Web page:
DAVID KOMA

High energy, feminine and dripping in sex appeal: these are the pillars of David Koma’s designs. The Georgian-born designer founded his namesake brand in 2009, launching at London Fashion Week as a Central Saint Martin’s graduate. Since then, the brand has achieved It status thanks to its body-contouring silhouettes, form-fitting dresses and elevated LBDs; following in the tradition of brands like Mugler and Laquan Smith to become a partywear heavyweight. And 2024 has – already - been a big year for the brand. Their resort collection made waves with sequined fabrics and elongated trains on mermaid-esque skirts. And their pre-autumn showing? It paid homage to Truman Capote’s ‘Swans’ of ‘60s New York – just in time for the return of Ryan Murphy’s star-studded Feud. With Beyonce, J-Lo, and Olivia Rodrigo as just a handful of its fans, the KOMA Club just keeps growing, with no sign of slowing down.

ALEXANDER MCQUEEN

Into statement-making fashion? Alexander McQueen is the one. The late designer, who earned a reputation as the ultimate bad boy of the fashion industry, got the world talking. And in 2024, his eponymous label continues to make waves. Gritty, raw and bold, Alexander McQueen has always felt rebellious. Provocative and experimental, this is a brand that doesn’t play by anyone’s rules. Archival pieces like the notorious Bumster pants are just as relevant today as they were in the early ‘90s. This season marks the first show under the creative direction of Sean McGirr, after Sarah Burton departed the brand last season. McGirr’s appointment marks the beginning of a new era for the brand, as Gianfilippo Testa, the CEO of Alexander McQueen, explained to Harpers Bazaar, McGirr’s arrival will “bring a powerful creative language to Alexander McQueen while building on its unique heritage”. McGirr will show his debut collection for the brand at Paris Fashion Week While we await the brand’s next move, right now we’re as obsessed with their signature new-romantic, goth-core dresses as ever. Some key pieces to add to your collection? Think heavy silver jewellery, deconstructed leather jackets, and statement-making spike heels.

CRAIG GREEN

London-born designer Craig Green has quickly established himself as one of the most important voices in men’s fashion. Known for their avant-garde aesthetic, reimagined workwear and signature It knits, in 2023 the brand is celebrating their ten-year anniversary. And having become one of the biggest cult brands in the biz, it’s safe to say, there’s big cause for celebration. To date, Green has been awarded British Menswear Designer of the year not one, not two, but three times, and recently earned an MBE for his services to the fashion industry. This season, we can’t get enough of their distressed knitted vests, quilted work jackets and oversized trousers.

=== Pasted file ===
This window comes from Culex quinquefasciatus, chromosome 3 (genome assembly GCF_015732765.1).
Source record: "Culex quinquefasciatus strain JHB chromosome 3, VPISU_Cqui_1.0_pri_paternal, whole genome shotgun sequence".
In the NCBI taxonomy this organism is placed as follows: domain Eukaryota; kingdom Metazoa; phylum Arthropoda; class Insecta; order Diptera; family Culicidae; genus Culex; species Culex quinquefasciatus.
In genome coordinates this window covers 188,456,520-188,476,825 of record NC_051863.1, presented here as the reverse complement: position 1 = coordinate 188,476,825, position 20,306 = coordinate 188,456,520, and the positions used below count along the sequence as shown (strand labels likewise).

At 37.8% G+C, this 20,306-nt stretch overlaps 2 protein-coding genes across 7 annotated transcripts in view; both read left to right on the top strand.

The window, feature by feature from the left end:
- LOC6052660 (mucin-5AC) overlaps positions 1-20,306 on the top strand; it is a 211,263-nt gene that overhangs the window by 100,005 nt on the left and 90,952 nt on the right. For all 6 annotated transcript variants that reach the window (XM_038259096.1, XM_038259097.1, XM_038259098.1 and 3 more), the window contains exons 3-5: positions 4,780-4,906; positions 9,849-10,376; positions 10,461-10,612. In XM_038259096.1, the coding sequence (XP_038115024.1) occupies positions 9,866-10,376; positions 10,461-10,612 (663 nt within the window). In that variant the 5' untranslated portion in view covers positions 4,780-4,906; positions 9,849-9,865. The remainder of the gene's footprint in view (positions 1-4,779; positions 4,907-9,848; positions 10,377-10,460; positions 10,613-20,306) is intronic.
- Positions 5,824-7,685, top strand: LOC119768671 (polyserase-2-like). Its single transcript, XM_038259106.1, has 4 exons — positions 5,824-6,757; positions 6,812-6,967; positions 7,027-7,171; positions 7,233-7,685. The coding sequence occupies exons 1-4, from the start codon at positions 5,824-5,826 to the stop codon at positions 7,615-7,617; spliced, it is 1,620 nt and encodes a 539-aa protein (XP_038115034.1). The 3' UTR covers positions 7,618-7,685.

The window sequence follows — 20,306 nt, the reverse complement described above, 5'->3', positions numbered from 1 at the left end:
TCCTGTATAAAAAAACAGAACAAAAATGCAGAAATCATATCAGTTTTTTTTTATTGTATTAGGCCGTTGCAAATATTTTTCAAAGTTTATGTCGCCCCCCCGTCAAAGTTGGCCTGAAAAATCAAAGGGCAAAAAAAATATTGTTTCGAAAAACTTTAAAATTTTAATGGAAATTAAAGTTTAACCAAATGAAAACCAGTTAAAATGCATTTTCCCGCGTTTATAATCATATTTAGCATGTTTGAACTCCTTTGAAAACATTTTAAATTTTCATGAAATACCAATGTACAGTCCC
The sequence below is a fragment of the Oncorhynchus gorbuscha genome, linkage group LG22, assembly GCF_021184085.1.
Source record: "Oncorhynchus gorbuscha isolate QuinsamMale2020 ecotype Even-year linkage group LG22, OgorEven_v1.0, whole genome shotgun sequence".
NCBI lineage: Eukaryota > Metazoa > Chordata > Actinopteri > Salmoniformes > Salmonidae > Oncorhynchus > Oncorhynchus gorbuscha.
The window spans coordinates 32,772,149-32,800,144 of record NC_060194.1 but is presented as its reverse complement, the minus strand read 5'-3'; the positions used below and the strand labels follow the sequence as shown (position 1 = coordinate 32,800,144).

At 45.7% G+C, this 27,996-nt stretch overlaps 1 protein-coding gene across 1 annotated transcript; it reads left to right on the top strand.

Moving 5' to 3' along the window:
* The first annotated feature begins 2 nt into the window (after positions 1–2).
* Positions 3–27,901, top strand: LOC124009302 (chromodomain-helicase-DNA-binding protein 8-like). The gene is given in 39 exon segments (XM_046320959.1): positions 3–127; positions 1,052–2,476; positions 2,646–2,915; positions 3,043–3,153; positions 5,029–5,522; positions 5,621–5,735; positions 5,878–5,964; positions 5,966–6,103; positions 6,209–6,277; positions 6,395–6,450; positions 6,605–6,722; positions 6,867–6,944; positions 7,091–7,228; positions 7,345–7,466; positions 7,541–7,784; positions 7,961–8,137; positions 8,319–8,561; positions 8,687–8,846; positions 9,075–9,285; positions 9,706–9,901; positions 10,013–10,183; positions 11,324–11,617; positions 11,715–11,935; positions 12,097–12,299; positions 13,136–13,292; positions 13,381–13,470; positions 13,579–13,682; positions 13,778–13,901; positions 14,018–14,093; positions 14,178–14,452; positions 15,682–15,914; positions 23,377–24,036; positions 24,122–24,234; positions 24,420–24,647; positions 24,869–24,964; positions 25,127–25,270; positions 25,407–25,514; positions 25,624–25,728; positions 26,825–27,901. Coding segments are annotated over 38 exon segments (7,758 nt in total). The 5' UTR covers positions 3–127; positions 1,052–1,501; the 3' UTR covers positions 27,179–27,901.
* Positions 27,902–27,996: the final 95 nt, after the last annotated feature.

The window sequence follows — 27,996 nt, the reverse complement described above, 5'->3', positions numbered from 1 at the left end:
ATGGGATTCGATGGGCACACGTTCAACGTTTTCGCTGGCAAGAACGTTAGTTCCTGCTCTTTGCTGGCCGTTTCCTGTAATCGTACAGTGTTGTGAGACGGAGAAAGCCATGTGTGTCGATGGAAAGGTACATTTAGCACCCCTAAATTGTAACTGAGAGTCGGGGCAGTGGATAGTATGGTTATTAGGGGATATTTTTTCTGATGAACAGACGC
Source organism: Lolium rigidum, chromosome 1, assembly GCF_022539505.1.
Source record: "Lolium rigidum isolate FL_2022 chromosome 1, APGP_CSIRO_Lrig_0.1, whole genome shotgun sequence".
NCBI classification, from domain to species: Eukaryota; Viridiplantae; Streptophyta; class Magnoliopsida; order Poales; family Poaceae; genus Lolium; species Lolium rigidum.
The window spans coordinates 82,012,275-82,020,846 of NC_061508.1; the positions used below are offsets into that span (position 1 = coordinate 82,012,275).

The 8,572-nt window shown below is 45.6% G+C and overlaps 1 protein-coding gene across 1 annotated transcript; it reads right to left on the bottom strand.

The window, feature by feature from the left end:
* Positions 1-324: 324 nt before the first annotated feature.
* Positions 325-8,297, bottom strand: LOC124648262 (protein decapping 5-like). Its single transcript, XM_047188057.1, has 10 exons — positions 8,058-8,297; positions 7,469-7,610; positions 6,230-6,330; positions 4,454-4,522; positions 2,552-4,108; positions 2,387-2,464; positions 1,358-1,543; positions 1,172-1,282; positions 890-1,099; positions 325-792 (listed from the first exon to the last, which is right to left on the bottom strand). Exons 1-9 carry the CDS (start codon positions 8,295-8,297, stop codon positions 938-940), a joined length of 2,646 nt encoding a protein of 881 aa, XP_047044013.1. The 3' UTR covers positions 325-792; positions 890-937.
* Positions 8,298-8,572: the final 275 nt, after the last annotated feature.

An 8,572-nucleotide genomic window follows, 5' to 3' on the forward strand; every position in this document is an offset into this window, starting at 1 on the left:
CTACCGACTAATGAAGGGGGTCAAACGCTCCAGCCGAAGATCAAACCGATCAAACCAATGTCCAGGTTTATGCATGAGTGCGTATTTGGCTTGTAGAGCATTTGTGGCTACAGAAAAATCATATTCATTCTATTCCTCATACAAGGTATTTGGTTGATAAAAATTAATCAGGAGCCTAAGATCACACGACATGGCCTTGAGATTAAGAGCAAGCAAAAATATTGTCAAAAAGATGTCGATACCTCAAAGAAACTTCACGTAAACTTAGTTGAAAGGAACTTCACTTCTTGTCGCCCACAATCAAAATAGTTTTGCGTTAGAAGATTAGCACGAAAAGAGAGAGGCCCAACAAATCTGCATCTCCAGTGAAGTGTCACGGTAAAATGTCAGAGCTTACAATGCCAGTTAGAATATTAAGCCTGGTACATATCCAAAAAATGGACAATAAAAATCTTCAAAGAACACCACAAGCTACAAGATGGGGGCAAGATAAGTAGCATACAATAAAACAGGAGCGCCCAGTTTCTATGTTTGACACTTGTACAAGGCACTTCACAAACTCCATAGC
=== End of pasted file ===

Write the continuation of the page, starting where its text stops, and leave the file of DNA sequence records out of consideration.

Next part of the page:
REPRESENT

Founded in 2011 by brothers George and Michael Heaton, Represent has taken the world of luxury streetwear by storm. Their mission? As George Heaton explained in an interview with FLANNELS, is “to build the biggest brand in the world”. No big deal. To date, the brand is known for it’s cult following, pop-up experiences and mammoth queues. And the brand has more than established itself as a leading voice in the industry. The Heatons have released an archival story book, their much viewed ‘Behind The Brand’ YouTube series, a capsule collection with FLANNELS, hosted a triumphant collaboration with MARCHON and Puresport to explore “using fitness as a tool to manifest successful business,” and their now infamous Run Clubs. When we say huge moves? We mean it. This season we can’t get enough of their graphic tees, big energy varsity jackets and fresh trainers.

PIFERI

Big news. Piferi - who are re-writing the rules of party-proof footwear with their responsible designs – has recently landed at FLANNELS. Thanks to their innovative tech, timeless craftsmanship and seamlessly on trend styles, the brand has established itself as an essential to any It girl’s wardrobe. To date, their roster of celebrity fans includes the likes of Dua Lipa, Ice Spice and Billie Eilish. Sounds like a party, where’s our invite? Expect mules, sandals and heels in sculptural designs and high-shine finishes. All that’s missing is the dancefloor.

GBADEBO

Haven’t you heard? The ‘90s are here to stay. Thanks to one of the hottest new names on the streetwear scene, GBADEBO. Founded by Kemi Gbadebo – who went on to win BBC’s The Drop - at her parent’s kitchen table in lockdown, Gbadebo’s retro influences have captured our attention. The MO? “To breathe new life into ‘90s streetwear. Make it bold, make it fun again,” as Gbadebo explained in an interview with FLANNELS. We love their patchwork denim, utility vests, and contemporary take on ‘90s streetwear sets. But the brand doesn’t stop there. In the last year, Gbadebo spoke at the Houses of Parliament about responsible fashion, collaborated with the likes of adidas and The North Face, and hosted a plethora of community workshops. One of the most exciting brands in the UK right now, GBADEBO is one to watch.

RELATED ARTICLES

SPRING 24:

THIS IS NEW LUXURY

Places to go. People to see. Looks to be seen in. The 2024 hustle is on.

READ MORE

IN PROFILE:

KEMI GBADEBO

Responsible fashion, The Drop and what she hopes will be her legacy: it’s time to get to know Kemi Gbadebo.

READ MORE

GOOD INTENTIONS:

WITH GEORGE HEATON AND OLLIE MARCHON

The founders of Represent and MARCHON sat down with journalist India Bailey to talk the movement revolution, creativity, and their capsule collection with Puresport.

READ MORE